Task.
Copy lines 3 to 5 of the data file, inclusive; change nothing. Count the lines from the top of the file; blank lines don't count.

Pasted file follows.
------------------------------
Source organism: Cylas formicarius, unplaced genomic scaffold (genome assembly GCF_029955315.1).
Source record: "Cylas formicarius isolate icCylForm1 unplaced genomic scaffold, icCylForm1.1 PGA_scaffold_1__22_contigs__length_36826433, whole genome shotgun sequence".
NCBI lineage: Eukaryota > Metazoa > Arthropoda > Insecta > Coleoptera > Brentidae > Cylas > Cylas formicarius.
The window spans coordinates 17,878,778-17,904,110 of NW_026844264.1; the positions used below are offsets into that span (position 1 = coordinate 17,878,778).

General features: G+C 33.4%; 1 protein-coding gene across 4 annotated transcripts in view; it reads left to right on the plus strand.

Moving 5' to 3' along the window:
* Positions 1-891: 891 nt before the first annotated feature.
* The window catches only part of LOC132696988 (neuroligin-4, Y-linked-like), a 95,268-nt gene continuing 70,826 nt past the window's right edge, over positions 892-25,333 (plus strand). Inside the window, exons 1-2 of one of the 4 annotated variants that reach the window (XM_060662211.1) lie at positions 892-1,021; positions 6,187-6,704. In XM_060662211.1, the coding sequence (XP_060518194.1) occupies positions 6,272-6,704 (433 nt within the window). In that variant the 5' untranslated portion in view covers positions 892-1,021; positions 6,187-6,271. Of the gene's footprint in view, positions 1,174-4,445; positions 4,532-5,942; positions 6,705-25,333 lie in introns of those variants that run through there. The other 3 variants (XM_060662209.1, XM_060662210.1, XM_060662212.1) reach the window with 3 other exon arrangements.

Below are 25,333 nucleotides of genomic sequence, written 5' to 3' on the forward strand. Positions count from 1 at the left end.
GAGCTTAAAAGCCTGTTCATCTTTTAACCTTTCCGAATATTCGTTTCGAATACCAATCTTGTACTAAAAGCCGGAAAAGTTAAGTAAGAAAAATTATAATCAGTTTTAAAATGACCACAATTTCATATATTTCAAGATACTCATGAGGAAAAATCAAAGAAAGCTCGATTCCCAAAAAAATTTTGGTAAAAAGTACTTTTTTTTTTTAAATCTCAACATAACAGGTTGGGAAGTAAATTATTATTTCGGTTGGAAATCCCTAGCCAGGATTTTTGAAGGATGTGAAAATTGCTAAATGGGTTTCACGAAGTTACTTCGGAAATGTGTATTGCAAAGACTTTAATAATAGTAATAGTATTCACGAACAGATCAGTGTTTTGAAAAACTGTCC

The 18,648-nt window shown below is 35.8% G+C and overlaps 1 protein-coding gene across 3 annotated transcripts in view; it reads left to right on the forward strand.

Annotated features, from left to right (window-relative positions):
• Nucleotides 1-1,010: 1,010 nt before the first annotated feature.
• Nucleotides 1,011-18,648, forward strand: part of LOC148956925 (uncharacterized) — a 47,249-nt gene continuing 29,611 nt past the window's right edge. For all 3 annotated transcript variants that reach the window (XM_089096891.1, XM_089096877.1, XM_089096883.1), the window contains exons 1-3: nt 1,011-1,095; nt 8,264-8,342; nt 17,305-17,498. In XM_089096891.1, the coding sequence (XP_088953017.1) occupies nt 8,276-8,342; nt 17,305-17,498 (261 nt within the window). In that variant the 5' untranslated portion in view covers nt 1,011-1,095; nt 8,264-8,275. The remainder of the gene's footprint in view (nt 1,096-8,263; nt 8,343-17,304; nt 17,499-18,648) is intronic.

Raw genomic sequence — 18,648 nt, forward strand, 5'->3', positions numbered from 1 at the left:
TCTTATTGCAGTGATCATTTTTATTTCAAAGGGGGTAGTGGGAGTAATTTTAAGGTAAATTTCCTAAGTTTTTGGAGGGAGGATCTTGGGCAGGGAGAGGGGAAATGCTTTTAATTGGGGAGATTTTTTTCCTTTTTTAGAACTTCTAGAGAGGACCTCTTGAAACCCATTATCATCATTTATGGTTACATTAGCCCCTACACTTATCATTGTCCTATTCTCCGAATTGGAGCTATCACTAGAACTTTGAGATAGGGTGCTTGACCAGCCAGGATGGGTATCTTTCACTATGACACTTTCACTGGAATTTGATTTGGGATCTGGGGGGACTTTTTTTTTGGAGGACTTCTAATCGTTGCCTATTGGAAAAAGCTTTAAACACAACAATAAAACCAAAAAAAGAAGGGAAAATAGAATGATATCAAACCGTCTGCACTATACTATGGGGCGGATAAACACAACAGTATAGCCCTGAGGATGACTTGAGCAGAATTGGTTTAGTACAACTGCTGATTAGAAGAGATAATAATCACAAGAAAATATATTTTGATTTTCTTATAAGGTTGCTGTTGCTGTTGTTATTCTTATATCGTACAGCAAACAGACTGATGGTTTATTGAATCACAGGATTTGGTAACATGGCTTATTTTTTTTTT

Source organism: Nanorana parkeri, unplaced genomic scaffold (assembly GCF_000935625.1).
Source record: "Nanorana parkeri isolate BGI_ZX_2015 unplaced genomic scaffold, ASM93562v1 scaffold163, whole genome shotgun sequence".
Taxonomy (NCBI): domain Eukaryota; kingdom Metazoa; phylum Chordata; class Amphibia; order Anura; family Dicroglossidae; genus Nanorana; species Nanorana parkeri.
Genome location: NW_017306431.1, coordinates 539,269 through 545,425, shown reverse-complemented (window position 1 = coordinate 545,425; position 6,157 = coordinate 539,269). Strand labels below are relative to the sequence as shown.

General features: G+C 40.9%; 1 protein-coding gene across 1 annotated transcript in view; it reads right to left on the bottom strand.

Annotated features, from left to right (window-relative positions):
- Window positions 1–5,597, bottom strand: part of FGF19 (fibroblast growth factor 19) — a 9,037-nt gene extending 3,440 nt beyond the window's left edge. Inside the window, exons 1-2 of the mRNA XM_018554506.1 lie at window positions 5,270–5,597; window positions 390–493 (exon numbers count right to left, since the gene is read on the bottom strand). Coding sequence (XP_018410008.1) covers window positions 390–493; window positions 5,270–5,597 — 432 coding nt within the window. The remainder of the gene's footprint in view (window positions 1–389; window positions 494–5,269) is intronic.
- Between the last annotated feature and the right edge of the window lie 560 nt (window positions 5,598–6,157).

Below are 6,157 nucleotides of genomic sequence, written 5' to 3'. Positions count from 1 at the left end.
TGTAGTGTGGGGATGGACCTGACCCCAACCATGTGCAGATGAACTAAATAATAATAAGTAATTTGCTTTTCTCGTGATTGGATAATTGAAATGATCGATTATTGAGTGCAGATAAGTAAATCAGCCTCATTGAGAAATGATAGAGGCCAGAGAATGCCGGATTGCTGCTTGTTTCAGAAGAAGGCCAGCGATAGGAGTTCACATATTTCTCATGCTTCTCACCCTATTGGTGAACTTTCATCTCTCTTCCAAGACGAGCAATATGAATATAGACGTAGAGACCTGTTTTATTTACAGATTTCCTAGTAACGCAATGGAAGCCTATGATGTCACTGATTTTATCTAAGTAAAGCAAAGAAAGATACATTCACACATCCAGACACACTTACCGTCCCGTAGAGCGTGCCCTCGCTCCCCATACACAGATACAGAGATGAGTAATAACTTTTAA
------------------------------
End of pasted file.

NCBI lineage: Eukaryota > Metazoa > Arthropoda > Insecta > Coleoptera > Brentidae > Cylas > Cylas formicarius.
The window spans coordinates 17,878,778-17,904,110 of NW_026844264.1; the positions used below are offsets into that span (position 1 = coordinate 17,878,778).

General features: G+C 33.4%; 1 protein-coding gene across 4 annotated transcripts in view; it reads left to right on the plus strand.